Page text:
Yes yes, you heard of Gatz, but this is Hemingway. Booze, romance and a lot of losing and finding oneself later, John Collins tells us if the earth moved.
You did F. Scott Fitzgerald’s The Great Gatsby, William Faulkner’s The Sound and the Fury, and for the last of your trilogy you chose Ernest Hemingway’s The Sun Also Rises. What made you choose this book?
We chose Hemingway intuitively and associatively to the others we’d done. This novel was the one that seemed to sit most comfortably with the actors for some reason, in our experimenting it’s what sounded most like them. Apart from choosing him naturally as the obvious choice next to the other two, I think we were also reacting against those two shows. In a formal way I was ready to be done with reading a lot of third person or first person narration. The Sun Also Rises has a lot of dialogue, the story is told beautifully through it. But it turned out to be the most challenging thing we took on– more than Gatz! Hemingway sets up the dialogue in this frame of prose – so what we did is replace all of that, the digressions, the descriptions, with the theatrical frame.
How do you work on something like this?
We give ourselves a lot of time which means there’s space for mistakes, and we’re ok with that. Transforming something like this into a theatrical rhythm is something that takes time and then it takes distance. Even now we’re whittling it down and making adjustments before we come to Dublin, and the show has been running for two years!
You clearly share the American obsession with ‘The Lost Generation.’ It’s a moment and movement that is so loaded with images, references, objects, places, lists that capture inaccurately or accurately its style. How did you distil that visually for the show? Give me an image!
Gosh – So, Book Three of the novel there’s a point towards the end when the narrator Jake has gone through an insane trip to Spain with this group of friends where there’s been chaos and confusion, emotional pain and people mistreating each other. In both the play and in the book all of this climaxes in a bullfight, watching this amazing bullfighter. So there’s a theatrical climax for us there as well, where we literally tear our set apart, turning tables into bulls, with a matador – some intense drama and absurdity. But the image that I have is of Mike Iveson, who is the narrator, sitting down in the middle of the stage after all of that has washed over him, describing swimming in the ocean. And some of it comes together for me right there.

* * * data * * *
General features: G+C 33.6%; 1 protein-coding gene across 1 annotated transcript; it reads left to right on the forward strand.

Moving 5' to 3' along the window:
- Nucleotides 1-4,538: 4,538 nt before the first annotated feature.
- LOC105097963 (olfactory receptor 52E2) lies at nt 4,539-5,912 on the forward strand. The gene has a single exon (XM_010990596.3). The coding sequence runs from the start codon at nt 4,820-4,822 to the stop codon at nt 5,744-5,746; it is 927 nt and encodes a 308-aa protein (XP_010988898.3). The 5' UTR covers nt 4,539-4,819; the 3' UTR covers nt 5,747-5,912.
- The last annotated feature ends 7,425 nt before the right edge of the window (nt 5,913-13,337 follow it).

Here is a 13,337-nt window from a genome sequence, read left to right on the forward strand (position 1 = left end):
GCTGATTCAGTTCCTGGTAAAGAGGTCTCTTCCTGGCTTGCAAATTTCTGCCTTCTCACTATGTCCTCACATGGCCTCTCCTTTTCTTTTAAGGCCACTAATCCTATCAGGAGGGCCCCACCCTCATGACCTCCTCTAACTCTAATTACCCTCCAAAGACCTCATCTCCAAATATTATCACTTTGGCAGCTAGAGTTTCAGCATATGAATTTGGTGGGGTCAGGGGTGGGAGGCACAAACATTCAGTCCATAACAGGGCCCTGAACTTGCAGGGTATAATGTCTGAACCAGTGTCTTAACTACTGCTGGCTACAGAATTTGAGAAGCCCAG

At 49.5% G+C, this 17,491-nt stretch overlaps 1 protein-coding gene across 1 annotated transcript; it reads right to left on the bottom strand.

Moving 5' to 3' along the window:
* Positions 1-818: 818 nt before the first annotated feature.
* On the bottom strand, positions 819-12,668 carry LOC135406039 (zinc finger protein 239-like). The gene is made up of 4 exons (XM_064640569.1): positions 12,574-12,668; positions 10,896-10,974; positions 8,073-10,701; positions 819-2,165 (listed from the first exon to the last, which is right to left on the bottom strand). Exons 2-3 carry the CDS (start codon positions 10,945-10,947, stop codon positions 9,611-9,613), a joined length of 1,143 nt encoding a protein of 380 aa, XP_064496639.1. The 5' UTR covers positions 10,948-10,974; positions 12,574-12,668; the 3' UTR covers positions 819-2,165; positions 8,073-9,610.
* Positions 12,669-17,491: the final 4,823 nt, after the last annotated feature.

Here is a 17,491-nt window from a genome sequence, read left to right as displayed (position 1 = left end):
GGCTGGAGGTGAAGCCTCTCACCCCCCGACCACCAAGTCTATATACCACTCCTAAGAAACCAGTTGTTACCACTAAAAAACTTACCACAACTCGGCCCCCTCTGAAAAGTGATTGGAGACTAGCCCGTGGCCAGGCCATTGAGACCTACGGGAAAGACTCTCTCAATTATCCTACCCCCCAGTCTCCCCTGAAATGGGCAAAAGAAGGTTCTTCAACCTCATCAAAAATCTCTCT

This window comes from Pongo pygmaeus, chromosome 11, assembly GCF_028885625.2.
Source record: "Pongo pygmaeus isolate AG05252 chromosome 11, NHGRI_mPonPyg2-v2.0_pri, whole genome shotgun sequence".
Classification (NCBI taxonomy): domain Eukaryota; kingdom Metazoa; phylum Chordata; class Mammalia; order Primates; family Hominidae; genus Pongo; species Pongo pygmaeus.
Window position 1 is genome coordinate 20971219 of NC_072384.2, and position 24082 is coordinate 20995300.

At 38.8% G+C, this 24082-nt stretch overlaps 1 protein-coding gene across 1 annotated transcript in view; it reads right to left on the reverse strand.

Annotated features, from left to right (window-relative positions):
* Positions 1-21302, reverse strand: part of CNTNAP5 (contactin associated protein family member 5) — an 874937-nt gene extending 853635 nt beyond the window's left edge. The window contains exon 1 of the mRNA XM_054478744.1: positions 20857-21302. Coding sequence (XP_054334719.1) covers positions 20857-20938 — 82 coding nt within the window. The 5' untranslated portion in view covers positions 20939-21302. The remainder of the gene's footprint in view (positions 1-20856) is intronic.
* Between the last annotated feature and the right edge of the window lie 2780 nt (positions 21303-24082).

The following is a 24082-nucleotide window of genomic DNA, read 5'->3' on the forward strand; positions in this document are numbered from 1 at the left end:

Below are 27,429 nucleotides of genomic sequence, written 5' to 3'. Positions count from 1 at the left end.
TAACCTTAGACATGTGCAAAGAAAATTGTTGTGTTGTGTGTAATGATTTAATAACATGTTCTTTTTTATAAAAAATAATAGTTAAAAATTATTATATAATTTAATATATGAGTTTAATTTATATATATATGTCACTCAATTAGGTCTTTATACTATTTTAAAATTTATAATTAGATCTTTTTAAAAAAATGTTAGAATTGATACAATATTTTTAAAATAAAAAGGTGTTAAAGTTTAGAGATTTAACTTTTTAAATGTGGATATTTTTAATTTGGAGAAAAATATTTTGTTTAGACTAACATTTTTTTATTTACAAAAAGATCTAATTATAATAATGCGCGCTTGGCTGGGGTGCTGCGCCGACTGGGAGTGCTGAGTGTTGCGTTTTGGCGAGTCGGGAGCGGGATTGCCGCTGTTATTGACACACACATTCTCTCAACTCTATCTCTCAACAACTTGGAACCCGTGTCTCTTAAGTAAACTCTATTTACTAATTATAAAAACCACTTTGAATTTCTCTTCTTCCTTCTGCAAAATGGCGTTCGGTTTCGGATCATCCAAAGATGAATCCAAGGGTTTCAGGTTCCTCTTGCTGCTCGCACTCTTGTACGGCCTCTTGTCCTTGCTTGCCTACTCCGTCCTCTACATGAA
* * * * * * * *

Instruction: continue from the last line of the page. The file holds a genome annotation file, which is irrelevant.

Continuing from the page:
I read an Andrew O’Hagan review in the LRB recently where he talks about Hemingway’s exhausting and endless shopping list of booze. How did you deal with that when you came across it in The Sun Also Rises?
Well it’s funny some of the reviews that I’ve read really focus on how much alcohol there is on stage. Some of it is real but you’ll never know which ones. It seems as though the stage is covered with glasses and bottles and people are constantly drinking and you know, we decided we just would have them drink whenever Hemingway would have them drink. And it’s a lot!
In 2006 Gatz put you guys in the spotlight, even non-theatre people would’ve heard of the show. What has it been like since then?
It was great to be able to bring that to so many places, and become known by so many people. But it was also confusing to have so many people know you for just one thing, and to then follow that up with a couple of similar projects. People I know will say to me “Oh I’ve seen all three of your shows” as though we only have three, when in fact we’ve been working since 1991, and been making very different pieces. So sometimes I feel we have to dig out of this impression that this is the only thing we do.
Elevator Repair Service’s work generally originates from and relies on ensemble work. What was the process in creating The Select?
Each time we come together to make a piece at the very beginning, that group is the ensemble – whether they have years of experience or none. It’s a way of starting with a group of people and letting them be the primary defining element of the piece – not the text, the people. They’re the filter everything we work on has to pass through. The chaos that comes from choosing a group of people first, and then seeing what they do to the material that you choose, that’s theatre to me.
(The Select) The Sun Also Rises runs at the O’Reilly Theatre from the 27th September. Tickets available here.
Words: Roisin Agnew